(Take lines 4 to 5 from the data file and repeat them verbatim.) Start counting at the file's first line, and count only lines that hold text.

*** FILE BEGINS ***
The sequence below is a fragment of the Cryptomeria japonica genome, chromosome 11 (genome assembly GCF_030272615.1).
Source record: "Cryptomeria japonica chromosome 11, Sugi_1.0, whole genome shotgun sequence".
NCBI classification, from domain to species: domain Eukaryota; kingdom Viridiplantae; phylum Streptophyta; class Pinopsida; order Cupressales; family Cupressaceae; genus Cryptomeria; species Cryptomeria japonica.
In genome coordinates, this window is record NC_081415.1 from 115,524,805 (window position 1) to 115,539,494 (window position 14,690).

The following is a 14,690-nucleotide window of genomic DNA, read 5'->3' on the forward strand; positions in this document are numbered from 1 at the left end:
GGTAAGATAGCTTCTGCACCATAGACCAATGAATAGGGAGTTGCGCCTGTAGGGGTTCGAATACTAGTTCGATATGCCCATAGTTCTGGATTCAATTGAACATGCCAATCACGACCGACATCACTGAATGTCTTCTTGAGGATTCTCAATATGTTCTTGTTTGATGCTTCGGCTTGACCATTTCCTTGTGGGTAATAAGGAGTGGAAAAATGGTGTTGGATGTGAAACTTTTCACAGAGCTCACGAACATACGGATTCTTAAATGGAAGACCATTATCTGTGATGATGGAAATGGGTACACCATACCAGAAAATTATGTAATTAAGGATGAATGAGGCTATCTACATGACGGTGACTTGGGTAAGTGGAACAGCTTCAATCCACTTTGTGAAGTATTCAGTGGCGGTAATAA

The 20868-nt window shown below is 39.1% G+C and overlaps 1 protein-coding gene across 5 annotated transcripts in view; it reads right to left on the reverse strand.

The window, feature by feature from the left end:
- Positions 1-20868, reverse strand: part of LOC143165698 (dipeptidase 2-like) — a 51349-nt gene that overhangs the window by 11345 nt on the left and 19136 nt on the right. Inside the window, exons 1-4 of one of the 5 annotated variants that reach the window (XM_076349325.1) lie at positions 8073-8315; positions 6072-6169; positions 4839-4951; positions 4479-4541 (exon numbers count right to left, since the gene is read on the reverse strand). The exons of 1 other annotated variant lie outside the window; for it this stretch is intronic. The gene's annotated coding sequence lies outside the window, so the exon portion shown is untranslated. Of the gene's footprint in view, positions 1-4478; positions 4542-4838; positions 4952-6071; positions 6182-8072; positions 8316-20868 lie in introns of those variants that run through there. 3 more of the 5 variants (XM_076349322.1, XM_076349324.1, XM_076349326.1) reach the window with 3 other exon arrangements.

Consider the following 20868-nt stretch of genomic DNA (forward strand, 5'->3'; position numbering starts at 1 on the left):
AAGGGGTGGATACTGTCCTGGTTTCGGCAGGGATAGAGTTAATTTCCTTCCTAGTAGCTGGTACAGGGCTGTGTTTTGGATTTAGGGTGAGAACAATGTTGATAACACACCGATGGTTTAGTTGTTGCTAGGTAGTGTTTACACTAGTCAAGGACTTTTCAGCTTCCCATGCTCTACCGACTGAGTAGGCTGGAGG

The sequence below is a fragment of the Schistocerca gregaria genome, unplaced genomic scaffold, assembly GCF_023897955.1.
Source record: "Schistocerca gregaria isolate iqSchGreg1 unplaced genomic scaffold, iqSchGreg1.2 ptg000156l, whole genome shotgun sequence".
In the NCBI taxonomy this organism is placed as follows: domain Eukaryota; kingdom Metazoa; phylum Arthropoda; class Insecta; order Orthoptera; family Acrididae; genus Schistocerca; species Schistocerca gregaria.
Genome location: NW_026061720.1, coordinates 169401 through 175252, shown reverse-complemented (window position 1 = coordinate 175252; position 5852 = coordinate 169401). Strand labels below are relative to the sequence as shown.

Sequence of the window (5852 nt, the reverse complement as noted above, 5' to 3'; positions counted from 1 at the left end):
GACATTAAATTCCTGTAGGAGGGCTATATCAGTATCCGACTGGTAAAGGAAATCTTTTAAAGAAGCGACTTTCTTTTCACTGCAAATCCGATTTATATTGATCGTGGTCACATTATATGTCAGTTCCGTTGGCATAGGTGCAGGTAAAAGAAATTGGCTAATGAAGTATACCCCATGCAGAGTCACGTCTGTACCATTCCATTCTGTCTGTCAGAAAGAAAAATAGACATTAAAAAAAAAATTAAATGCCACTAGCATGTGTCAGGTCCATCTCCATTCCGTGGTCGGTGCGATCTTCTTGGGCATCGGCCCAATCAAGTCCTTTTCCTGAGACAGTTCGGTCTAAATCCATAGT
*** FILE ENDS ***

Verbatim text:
In genome coordinates, this window is record NC_081415.1 from 115,524,805 (window position 1) to 115,539,494 (window position 14,690).

The following is a 14,690-nucleotide window of genomic DNA, read 5'->3' on the forward strand; positions in this document are numbered from 1 at the left end: